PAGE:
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This article originally appeared on Foodandwine.com.
As the coronavirus pandemic continues to put millions of people out of work, José Andrés has mobilized his nonprofit, World Central Kitchen, to help feed emergency dispatchers, sanitation workers, and families in need all across the country. On Twitter, he's been a vocal advocate for government action to keep food banks funded and save small businesses, and on Thursday, he announced an impressive commitment to healthcare workers: Once his restaurants reopen, they'll eat for free for the rest of the year.
"This is my promise," he wrote in a tweet. "My mom and dad, and uncle, and godmother were nurses, doctors, pharmacist! When I reopen my restaurants, I hope I will, every active Doctor and Nurse will eat for free for the rest of the year!"
Andrés, who turned his D.C. and New York restaurants into community kitchensupon closing them, has World Central Kitchen sites around the country that are offering free meals to healthcare workers, laid-off hospitality workers, low-income communities, and more.
World Central Kitchen recently partnered with Help Feed the Frontline, a community effort to deliver meals to hospital workers in ICU and ER units of 11 L.A. area hospitals. "We don’t always get a chance to even eat, so to have something prepared for you and ready to go ... is priceless," radiology director Rikki Fulgoni told KTLA 5.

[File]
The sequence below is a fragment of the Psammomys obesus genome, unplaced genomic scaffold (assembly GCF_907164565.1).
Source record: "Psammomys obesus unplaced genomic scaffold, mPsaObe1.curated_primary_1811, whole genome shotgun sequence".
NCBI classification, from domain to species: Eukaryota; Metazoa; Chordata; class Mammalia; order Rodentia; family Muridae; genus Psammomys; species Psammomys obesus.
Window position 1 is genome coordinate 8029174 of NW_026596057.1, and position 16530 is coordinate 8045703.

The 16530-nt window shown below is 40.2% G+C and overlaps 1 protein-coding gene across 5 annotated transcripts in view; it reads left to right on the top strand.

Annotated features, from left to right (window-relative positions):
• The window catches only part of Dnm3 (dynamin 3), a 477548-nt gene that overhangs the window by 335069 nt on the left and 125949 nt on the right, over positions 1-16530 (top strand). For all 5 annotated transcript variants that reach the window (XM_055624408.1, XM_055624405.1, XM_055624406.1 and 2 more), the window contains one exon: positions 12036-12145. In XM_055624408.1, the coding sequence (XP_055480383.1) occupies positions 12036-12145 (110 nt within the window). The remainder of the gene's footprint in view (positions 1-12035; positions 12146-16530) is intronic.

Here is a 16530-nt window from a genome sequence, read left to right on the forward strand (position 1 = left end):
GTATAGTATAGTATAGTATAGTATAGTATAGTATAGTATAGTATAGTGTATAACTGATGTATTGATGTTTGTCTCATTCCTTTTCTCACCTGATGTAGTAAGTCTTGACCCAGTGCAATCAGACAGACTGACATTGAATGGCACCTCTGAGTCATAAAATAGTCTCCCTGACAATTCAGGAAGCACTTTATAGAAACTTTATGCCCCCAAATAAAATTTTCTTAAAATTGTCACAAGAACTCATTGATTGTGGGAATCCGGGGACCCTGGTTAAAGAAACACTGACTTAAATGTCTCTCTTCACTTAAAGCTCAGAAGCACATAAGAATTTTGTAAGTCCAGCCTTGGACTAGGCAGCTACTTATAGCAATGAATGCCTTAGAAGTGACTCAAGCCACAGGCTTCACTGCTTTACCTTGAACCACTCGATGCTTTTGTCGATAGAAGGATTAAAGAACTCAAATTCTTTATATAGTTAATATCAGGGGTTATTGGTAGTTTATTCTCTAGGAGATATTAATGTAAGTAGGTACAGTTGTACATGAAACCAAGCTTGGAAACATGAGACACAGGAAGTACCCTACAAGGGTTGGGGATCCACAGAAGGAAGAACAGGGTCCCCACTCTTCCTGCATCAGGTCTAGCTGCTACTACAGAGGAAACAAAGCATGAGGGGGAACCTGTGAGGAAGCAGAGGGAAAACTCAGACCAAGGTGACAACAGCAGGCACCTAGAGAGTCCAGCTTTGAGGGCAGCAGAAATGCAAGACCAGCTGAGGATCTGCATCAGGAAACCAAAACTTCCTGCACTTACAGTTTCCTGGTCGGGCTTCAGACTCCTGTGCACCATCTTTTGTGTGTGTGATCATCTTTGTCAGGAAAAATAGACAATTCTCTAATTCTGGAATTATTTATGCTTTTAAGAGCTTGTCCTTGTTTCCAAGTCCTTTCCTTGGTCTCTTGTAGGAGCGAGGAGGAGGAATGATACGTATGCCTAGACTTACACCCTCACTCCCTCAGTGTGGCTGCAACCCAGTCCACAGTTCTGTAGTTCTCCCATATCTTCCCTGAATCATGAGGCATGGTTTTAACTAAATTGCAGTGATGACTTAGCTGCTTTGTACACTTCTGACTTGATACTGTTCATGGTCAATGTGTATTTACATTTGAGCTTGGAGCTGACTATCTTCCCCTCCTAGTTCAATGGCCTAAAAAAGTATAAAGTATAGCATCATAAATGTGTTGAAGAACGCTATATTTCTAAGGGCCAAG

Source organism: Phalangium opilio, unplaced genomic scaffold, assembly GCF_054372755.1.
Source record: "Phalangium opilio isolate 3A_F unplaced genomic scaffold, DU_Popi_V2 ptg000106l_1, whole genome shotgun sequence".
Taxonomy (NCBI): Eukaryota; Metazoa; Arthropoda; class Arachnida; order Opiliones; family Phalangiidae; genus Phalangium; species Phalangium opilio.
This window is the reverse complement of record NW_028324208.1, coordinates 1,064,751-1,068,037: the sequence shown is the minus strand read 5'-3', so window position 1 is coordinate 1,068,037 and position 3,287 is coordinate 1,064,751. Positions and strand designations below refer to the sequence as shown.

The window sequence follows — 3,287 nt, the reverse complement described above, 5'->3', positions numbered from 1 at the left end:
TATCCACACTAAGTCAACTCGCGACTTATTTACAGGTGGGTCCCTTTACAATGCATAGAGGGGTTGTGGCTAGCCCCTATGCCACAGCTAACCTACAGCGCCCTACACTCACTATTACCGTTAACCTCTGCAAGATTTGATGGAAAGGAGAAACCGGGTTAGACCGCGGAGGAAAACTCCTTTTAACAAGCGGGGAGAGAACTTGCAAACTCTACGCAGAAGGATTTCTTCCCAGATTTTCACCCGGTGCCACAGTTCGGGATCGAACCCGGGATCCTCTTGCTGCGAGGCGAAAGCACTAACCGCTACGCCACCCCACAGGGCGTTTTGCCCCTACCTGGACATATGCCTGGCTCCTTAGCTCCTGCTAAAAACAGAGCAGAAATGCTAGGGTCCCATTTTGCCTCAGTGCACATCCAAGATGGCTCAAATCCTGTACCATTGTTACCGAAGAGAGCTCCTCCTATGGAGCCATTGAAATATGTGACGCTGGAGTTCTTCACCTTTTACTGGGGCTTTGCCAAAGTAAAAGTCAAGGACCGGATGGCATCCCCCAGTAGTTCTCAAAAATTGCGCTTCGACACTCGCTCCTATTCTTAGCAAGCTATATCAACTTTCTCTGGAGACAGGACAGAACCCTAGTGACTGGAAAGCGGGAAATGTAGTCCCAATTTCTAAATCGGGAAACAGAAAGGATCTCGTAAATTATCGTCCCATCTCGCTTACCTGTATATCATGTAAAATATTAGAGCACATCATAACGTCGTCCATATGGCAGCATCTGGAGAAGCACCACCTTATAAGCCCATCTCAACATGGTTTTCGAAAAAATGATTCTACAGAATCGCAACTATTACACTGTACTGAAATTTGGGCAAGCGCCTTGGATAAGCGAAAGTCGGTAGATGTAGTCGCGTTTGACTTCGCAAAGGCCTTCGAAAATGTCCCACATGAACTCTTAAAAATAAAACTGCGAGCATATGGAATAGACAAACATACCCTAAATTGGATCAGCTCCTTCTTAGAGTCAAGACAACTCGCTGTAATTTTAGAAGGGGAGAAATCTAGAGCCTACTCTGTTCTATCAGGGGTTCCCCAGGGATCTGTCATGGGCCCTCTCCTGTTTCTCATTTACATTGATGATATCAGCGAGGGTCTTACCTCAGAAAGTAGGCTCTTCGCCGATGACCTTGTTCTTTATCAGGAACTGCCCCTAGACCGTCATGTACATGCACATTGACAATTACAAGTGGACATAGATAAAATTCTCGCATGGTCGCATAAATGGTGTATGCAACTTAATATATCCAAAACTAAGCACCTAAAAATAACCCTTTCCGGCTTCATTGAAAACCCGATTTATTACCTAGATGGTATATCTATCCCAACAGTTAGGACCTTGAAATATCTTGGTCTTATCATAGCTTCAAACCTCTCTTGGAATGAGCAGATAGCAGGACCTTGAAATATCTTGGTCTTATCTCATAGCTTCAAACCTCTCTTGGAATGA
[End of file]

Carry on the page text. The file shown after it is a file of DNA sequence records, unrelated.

Small restaurants around the country have launched their own initiatives, too. In Fayetteville, AS, restaurant La Nueva Luna is bringing lunch to healthcare workers at Arkansas Children's Hospital Northwest. In Boston, Little Donkey has been hard at work making lunches for healthcare workers. In New York City, restaurants have been making meals to donate to overwhelmed hospitals, supported by donations from the community.
"In just three weeks, thanks to contributions from impassioned individuals from around the country, we’ve fed more than 800 healthcare workers in hospitals throughout the community and children in need during this pandemic," said JJ Johnson, chef at Fieldtrip in Harlem, on Instagram. "We've also been able to deliver hot meals to children in need."